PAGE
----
Researchers from the University of California, San Diego (UCSD) are taking inspiration from nature in the search for new materials that could one day be used to create more effective body armor. The study, which was supported by the US Air Force, focuses on the unique structure and strength of the hexagonally-scaled shell of the boxfish.
The idea of looking to nature for inspiration when it comes to next-gen armor isn't anything new. We've seen numerous studies over the last few years that focus on that same idea, including efforts to copy the structure of overlapping fish scales and even the properties of sea sponges to develop strong yet flexible armor.
UPGRADE TO NEW ATLAS PLUS
More than 1,200 New Atlas Plus subscribers directly support our journalism, and get access to our premium ad-free site and email newsletter. Join them for just US$19 a year.UPGRADE
Following in the footsteps of that research, the UCSD team decided to focus on the boxfish, an animal that's been able to survive for some 35 million years in an environment dominated by aggressive fish that are often much larger than it.
To unravel the secrets of the ancient creature, the team used electron microscopy to study its carapace and took cross sections of the fish, using micro-computer tomography to characterize its structure.
While the majority of fish have overlapping scales, the boxfish's carapace is made up of hexagonal-shaped scales called scutes connected by sutures, which are similar to the connections found in a baby's skull before the bone solidifies. This gives the creature a hard frame, but still allows for a certain amount of flexibility.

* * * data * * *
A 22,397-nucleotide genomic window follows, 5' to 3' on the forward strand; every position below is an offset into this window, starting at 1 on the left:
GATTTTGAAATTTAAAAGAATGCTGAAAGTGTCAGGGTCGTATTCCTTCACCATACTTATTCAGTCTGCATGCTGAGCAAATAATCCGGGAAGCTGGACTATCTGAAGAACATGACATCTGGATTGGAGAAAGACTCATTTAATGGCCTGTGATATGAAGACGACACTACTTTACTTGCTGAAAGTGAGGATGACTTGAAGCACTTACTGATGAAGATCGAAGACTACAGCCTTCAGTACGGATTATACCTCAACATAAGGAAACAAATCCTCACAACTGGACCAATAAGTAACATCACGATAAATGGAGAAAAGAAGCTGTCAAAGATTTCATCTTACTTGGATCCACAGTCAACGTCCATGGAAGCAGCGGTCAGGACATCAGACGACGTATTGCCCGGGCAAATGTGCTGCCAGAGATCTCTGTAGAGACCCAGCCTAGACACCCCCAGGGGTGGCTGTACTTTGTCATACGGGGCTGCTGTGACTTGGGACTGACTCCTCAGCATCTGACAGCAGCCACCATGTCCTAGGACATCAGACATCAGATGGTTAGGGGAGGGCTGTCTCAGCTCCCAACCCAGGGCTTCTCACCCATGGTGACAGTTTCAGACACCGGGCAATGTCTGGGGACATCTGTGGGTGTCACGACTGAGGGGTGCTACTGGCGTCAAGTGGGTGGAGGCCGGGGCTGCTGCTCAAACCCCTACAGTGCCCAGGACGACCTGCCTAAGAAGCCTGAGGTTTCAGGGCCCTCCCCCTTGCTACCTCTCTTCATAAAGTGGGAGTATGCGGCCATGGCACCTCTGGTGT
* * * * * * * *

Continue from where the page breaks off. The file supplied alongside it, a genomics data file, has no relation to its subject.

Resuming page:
But what actually makes this setup so strong? Well, the key lies in a star-like structure at the center of each and every scute, which allows for the distribution of stress across the entire surface. Interestingly, the team discovered that there's more to the boxfish's defensive capabilities than that outer layer of scutes, formidable as it may be. Beneath it is a complex layer of interlocking collagen fibers, which is itself extremely difficult to penetrate.
The team tested the strength of the dual layered defenses by pulling them apart both vertically and horizontally. They found that the sutures play a big part in the durability of the overall setup, exhibiting a zigzag pattern that locks the scutes together upon impact. The team believes that continued study of the boxfish's protective attributes could lead to more effective body armor.
"These damage-resisting structures have evolved for millions of years in nature and are being studied with support of the US Air Force to hopefully guide us to bio-inspired designs that will offer more protection against impact than our conventional ones," said paper author Marc Meyers.
The UCSD team published the findings of its study in the journal Acta Materialia.
Source: UCSDView gallery - 2 images